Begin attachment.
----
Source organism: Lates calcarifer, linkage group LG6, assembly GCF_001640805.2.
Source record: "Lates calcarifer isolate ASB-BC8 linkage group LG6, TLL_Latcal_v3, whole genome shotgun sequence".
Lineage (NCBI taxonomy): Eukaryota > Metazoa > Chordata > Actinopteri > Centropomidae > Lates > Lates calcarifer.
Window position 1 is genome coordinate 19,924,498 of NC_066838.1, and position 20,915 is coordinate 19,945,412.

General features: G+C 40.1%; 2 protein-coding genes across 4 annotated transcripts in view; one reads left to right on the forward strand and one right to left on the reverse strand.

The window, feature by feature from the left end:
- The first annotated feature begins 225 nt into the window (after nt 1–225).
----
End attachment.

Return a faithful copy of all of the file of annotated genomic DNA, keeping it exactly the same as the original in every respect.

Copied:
Source organism: Lates calcarifer, linkage group LG6, assembly GCF_001640805.2.
Source record: "Lates calcarifer isolate ASB-BC8 linkage group LG6, TLL_Latcal_v3, whole genome shotgun sequence".
Lineage (NCBI taxonomy): Eukaryota > Metazoa > Chordata > Actinopteri > Centropomidae > Lates > Lates calcarifer.
Window position 1 is genome coordinate 19,924,498 of NC_066838.1, and position 20,915 is coordinate 19,945,412.

General features: G+C 40.1%; 2 protein-coding genes across 4 annotated transcripts in view; one reads left to right on the forward strand and one right to left on the reverse strand.

The window, feature by feature from the left end:
- The first annotated feature begins 225 nt into the window (after nt 1–225).